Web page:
Failure Criteria for Particulate Reinforced Glassy Polymers
MONSANTO RESEARCH CORP ST LOUIS MO
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A theory for predicting the stress-strain behavior of glassy polymeric composites has been developed. Irreversible deformation is assumed to be a combination of nucleation of submicroscopic defects at stress inhomogeneities and their subsequent growth to macroscopic dimensions. The failure of the material is determined by a competition between the dilational strain associated with microcavitation, causing the stress-strain curve to deflect from linearity, and the linear growth of stress concentrators that are potential sources for brittle failure. Yielding occurs when there is sufficient microcavitation prior to the formation of critical flaws. It has been shown that the addition of particulate filler to a polyphenylene oxide polymer increases the rate of nucleation of crazes relative to their rate of growth, thereby promoting a greater tendency for macroscopic yielding. It was also shown that the composite stress-strain behavior can be described in terms of constituent properties and volume fraction of filler.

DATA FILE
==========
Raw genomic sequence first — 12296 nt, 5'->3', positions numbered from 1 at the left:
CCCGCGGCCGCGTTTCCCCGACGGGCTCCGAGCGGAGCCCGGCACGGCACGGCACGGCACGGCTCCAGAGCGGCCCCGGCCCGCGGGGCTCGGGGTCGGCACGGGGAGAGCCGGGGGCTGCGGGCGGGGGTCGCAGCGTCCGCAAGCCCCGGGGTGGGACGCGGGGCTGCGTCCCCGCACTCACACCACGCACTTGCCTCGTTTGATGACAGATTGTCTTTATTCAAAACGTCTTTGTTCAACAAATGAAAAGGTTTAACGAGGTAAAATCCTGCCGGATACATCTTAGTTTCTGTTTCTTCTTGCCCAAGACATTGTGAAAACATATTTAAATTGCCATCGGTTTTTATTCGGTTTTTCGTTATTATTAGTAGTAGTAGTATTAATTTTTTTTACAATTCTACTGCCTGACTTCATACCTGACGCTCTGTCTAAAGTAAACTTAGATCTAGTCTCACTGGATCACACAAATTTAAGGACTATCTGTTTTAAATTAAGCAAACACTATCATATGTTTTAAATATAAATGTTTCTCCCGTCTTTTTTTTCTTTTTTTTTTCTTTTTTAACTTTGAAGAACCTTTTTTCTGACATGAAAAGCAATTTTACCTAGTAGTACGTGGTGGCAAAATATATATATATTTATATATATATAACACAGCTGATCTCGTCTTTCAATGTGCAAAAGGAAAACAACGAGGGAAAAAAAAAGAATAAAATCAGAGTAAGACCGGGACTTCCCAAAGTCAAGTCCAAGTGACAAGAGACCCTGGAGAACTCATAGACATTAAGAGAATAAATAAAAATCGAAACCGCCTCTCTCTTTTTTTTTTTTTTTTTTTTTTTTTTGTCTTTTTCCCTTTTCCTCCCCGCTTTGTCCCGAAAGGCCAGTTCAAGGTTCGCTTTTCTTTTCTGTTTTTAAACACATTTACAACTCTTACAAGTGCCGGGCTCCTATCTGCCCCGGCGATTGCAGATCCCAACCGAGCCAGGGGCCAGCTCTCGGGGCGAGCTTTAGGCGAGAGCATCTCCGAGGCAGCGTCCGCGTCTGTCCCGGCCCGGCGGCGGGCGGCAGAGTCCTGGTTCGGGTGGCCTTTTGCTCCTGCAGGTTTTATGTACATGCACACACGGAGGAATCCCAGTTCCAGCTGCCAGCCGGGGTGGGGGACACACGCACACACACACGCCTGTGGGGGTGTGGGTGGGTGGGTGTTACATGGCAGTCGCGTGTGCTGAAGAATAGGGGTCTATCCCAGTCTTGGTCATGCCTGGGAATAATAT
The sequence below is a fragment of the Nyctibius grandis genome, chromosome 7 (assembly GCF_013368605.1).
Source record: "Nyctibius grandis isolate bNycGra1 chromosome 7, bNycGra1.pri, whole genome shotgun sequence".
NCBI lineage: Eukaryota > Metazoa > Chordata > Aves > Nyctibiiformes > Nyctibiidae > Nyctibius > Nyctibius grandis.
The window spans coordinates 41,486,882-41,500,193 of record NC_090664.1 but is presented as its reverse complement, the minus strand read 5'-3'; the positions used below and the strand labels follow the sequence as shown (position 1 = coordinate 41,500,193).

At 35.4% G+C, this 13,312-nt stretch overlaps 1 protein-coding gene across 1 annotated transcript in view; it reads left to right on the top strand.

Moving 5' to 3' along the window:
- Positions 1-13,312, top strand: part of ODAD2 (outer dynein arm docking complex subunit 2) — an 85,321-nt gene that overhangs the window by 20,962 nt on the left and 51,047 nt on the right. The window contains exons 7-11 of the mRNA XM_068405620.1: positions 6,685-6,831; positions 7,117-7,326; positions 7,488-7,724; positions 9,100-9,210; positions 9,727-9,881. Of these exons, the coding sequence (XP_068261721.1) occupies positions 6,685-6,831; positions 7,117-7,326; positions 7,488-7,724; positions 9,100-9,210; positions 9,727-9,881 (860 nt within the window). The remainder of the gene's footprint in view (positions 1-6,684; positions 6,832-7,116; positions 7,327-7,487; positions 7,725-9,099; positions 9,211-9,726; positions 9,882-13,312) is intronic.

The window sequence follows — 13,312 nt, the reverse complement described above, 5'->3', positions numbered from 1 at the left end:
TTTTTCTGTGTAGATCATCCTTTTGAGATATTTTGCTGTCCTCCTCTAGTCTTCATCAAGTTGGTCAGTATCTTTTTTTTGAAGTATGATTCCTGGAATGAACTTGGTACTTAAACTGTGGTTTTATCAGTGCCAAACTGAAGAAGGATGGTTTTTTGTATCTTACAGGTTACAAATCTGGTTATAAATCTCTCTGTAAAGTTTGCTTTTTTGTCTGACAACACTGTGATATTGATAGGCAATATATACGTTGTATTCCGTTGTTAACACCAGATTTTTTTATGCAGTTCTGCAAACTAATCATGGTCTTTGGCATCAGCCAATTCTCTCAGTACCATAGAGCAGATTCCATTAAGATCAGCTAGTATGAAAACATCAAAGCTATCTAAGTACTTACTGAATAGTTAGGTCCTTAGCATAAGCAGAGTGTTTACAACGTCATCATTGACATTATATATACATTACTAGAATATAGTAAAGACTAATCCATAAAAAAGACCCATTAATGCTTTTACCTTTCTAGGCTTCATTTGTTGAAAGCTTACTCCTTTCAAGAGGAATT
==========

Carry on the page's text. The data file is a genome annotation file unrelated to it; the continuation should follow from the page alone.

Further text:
- Laminates and Composite Materials